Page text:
Tensions are high in Sudan with less than a month to go before a landmark referendum that will determine whether Southern Sudan will become a new country.
Many fear that a weak international presence for the January 9 vote combined with a build-up of opposing armed forces on the north-south border could result in chaos.
Why a referendum?
Tension is high in the West African nation of Ivory Coast (also known as Cote d’Ivoire) as two political rivals have both been declared winners of the recent presidential election.
Raising the prospect of violence is the fact that the two candidates are from opposing sides of the decade-long civil conflict that was supposed to be concluded with the election.
It has often been joked that Americans who like small government should go to Somalia.
There the federal government provides little, with most public services around the country supplied by “the market.”
Indeed, Somalia is largely considered a failed nation. But somehow the country carries on, despite no proper government and a battle for its capital city that keeps raging.
Decades without a national government
On Friday, a year after its completion, a historic and controversial draft report by the United Nations was leaked to the media before its scheduled release today.
It is believed that the authors feared that top UN officials were going to have it changed to avoid potentially harmful consequences from one of its findings.
It's not every week that models and actresses give evidence in a war crimes trial. But this week, model Naomi Campbell and actress Mia Farrow testified at the trial of former Liberian president Charles Taylor.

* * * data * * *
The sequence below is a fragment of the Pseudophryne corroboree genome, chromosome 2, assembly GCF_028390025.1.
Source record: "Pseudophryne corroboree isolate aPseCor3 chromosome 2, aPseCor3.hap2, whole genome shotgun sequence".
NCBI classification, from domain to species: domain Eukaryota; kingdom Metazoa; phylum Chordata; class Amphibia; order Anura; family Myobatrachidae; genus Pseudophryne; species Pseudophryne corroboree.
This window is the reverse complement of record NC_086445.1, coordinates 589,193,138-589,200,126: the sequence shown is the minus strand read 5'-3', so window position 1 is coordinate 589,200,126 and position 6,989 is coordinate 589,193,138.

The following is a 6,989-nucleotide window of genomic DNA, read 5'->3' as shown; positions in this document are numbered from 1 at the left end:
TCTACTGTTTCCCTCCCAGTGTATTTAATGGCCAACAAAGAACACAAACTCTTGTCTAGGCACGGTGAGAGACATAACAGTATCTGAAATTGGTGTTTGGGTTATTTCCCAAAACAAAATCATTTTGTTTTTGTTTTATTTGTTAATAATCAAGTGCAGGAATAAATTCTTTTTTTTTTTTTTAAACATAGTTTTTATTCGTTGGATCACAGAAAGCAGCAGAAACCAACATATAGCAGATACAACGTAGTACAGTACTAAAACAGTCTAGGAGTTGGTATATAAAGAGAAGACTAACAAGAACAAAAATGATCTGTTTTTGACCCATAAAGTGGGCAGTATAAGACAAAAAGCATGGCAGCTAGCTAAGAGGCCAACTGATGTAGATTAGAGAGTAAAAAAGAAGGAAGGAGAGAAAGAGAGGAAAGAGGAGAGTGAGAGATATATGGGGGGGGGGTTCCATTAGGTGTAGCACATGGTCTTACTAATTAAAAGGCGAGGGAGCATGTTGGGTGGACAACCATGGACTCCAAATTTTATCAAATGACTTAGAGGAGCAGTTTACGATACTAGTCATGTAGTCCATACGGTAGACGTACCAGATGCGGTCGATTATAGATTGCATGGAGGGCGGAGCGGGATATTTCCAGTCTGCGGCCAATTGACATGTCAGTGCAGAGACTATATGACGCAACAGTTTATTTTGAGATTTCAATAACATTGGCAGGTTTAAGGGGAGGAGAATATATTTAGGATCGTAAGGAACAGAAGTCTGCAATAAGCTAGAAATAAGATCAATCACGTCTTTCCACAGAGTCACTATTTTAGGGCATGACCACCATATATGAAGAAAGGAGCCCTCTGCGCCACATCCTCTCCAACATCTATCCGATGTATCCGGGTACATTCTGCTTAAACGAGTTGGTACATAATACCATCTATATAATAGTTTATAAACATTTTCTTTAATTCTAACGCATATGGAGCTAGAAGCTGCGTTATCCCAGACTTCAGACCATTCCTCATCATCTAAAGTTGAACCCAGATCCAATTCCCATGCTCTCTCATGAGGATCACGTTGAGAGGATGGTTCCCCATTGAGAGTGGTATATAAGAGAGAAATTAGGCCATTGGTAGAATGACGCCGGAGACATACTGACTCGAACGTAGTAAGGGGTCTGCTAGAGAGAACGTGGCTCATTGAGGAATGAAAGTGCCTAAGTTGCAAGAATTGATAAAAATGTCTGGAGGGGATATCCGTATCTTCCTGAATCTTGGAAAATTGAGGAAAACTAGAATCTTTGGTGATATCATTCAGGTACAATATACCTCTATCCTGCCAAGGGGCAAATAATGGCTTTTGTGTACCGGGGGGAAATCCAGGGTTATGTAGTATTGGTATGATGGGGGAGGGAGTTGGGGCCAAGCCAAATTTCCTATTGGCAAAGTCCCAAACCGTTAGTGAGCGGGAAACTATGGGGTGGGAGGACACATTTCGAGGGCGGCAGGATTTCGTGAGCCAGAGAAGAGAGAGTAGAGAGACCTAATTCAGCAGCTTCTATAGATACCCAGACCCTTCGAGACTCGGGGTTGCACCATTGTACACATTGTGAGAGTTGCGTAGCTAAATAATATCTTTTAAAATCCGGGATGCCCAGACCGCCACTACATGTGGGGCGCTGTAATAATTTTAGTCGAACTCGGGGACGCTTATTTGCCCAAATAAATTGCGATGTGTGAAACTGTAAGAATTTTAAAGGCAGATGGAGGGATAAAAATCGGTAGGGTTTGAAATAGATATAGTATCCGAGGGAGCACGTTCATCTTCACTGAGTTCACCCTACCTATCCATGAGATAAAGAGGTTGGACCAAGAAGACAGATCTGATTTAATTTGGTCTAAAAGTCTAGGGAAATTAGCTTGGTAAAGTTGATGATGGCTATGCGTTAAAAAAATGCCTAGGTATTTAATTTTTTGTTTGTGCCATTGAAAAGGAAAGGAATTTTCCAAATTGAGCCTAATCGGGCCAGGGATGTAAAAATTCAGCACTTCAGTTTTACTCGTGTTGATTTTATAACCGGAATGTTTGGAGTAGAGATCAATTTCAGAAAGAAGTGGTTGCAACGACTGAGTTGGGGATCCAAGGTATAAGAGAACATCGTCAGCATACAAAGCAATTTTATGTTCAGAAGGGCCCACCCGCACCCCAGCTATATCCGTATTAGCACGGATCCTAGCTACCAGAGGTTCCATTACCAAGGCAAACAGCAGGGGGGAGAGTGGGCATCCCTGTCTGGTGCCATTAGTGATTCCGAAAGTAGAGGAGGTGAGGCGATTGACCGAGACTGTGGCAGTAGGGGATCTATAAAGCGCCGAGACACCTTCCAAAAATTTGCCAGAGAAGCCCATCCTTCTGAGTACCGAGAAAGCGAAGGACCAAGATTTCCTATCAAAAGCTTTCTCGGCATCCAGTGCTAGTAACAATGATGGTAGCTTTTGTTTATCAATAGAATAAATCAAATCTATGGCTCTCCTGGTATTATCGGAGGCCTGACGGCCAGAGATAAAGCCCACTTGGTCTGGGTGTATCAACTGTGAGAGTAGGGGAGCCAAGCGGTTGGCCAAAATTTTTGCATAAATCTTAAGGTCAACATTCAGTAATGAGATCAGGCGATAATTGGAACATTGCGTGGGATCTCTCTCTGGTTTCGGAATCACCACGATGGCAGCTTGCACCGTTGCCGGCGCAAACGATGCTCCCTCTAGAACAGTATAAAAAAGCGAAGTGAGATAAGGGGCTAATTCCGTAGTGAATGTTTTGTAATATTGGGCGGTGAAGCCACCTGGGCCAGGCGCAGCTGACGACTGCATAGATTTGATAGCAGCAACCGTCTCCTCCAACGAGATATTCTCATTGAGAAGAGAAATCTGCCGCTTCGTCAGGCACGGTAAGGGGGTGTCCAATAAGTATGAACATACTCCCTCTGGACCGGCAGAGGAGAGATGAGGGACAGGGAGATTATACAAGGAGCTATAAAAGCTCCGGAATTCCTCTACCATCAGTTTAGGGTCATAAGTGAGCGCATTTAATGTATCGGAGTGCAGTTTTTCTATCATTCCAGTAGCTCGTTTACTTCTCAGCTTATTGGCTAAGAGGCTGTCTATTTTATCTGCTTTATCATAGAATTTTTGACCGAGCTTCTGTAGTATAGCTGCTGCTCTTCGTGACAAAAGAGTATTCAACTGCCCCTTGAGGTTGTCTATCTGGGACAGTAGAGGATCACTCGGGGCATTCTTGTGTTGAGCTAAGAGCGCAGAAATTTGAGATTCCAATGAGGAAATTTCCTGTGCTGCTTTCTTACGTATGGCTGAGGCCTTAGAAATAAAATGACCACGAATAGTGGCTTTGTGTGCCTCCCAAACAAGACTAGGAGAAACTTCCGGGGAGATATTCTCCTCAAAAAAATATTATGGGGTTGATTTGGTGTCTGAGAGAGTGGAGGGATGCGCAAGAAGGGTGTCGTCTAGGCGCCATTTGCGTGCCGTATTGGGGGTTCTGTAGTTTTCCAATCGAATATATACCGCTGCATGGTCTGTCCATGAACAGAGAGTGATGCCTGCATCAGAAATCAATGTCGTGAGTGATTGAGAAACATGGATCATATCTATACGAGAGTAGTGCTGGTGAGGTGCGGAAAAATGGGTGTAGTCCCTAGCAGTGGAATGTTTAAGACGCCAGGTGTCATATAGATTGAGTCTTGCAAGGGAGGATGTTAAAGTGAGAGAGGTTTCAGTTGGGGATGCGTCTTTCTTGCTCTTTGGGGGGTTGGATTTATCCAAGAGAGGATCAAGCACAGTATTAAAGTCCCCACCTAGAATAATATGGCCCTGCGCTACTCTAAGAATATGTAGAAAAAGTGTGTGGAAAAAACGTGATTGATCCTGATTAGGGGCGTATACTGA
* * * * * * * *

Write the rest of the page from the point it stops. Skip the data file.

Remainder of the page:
The trial, which began in January 2008, concerns a series of war crimes and crimes against humanity allegedly committed in the West African country of Sierra Leone during their brutal civil war in the 1990s.
If you’re heart goes out to the people of the American Gulf Coast during this current oil crisis, spare a thought for the people of the Niger Delta.
This oil-rich region along the coast of Nigeria has experienced oil spills the size of America’s Exxon Valdez every year for the last 40 years.
The Niger Delta is where the great Niger River breaks up before it meets the ocean on the southern coast of Nigeria.
Earlier this month, Russian Special Forces stormed a hijacked Russian oil tanker, shot one of the Somali pirates and arrested the other ten.
A day later, the Russian government announced they were freeing the pirates because they didn’t want to pay for their imprisonment.
Then, in typical Russian style, they took them out to sea, confiscated their navigation equipment, and released them in their little boat. The pirates are now missing, presumed dead.
Once again there is a political tug of war being fought within Zimbabwe’s volatile coalition government.
This time it’s over a piece of legislation that will require successful businesses to sell a majority of their shares to ‘indigenous’ (black) Zimbabweans. Those who don’t comply face up to 5 years in jail.
From a media point of view, the war in the Democratic Republic of Congo (see part 1) doesn’t qualify for much coverage. It lacks the drama and heavy fighting to lure in the camera crews.
In fact, most people are killed from what the war has brought about – a food shortage and poor health conditions.
For years this war has been mixed up in the cauldron of African conflicts, causing outsiders to become both desensitised and indifferent to its true horror.
It’s the war in the Democratic Republic of Congo (DRC) where over 5 million people have died – making it officially the deadliest conflict since World War 2.
In fact, it’s known as ‘Africa’s World War’, which now features the largest ever peacekeeping force in UN history with 20,000 troops.